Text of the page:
CLEVELAND — Federal prosecutors are investigating a massive data breach containing the personal information of millions of Americans and now being used to obtain fraudulent unemployment benefits in at least a dozen states across the country—including Ohio.
And it turns out, a bank debit card may be the first clue that everything from your social security number to birthdate may be being used in a fraudulent scheme to defraud Pandemic Unemployment Assistance that is supposed to help those who have lost jobs as a result of the coronavirus pandemic.
How do I know?
I recently received one of those bank debit cards promising me easy access to my unemployment compensation—even though I never applied and have never been unemployed.
I was mailed a U.S. Bank "ReliaCard" informing me that I could "activate" my debit card and access my cash through Pennsylvania's unemployment program—even though I do not live in the state.
In another case, a Colorado resident received multiple "ReliaCards" at his home address.
Our investigation even found a cybersecurity expert who received one.
Angel Kern said her background in cybersecurity has provided some clues into who is behind it.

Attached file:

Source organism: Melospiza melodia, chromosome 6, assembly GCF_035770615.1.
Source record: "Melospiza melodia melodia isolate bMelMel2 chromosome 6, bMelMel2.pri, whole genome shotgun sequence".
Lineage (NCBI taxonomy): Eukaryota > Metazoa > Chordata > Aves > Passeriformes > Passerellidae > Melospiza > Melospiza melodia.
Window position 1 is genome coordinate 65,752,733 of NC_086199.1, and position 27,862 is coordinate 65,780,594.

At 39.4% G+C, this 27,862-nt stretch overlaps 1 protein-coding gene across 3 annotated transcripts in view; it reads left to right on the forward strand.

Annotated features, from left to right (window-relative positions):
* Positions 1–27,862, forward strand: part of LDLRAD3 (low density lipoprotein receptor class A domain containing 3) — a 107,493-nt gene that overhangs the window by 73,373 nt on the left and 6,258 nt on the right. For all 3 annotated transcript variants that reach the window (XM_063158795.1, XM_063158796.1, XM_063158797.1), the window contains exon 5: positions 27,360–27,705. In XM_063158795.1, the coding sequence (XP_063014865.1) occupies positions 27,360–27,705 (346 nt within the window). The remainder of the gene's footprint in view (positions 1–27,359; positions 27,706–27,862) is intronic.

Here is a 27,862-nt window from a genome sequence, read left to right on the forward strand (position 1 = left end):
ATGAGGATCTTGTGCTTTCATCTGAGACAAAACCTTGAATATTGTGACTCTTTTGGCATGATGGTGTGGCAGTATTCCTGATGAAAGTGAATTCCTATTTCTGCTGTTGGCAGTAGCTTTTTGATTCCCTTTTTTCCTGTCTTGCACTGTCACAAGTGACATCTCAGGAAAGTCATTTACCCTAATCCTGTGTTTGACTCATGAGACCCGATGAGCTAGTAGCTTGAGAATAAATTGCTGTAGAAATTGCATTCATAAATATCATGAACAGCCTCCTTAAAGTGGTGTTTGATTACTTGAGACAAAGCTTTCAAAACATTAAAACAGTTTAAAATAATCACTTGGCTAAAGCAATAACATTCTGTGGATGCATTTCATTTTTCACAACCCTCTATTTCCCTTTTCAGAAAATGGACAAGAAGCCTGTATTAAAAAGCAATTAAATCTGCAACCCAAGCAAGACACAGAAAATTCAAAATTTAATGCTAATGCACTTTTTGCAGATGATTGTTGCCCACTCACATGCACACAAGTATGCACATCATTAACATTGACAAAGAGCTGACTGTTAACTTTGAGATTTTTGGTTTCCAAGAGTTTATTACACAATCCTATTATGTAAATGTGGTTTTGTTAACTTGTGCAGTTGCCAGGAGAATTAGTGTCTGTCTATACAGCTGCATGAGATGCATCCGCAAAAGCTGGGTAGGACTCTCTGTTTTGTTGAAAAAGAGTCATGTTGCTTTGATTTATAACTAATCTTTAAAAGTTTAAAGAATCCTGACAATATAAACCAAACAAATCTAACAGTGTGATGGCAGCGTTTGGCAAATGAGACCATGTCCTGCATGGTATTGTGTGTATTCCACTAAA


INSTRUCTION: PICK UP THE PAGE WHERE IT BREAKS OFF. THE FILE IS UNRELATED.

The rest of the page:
"We're pretty sure they are foreign entities that are coming in to scam and take advantage of a very hard situation," said Kern. "So many people are in need of those dollars."
U.S. Bank is partnering with states around the country to provide debit card services for Pandemic Unemployment Assistance but neither the bank nor state benefit agencies are responsible for the databreach.
In a statement, U.S Bank said it "only issues ReliaCards as directed by state unemployment agencies" adding "anyone who receives a ReliaCard related to unemployment benefits they did not apply for should destroy the card, notify the state unemployment agency of potential fraud and take precautions to mitigate risks of potential identity theft."
Meanwhile, federal Prosecutors and U.S. Bank analysts have identified at least 16 million dollars in fraudulent benefits associated with the "ReliaCard" and Pennsylvania benefits.
Ohio's Director of Jobs & Family Services confirms it's happening here as well.
"We've been contacted by individuals who received either a U.S. Bank "ReliaCard" or correspondence from our office because "someone" has applied for benefits in their name," said ODJFS Director Kimberly Hall.
Ohio is asking anyone who has received one to call its fraud hotline at 800-686-1555 as well as contact credit reporting agencies to request a freeze and fraud alert on your credit.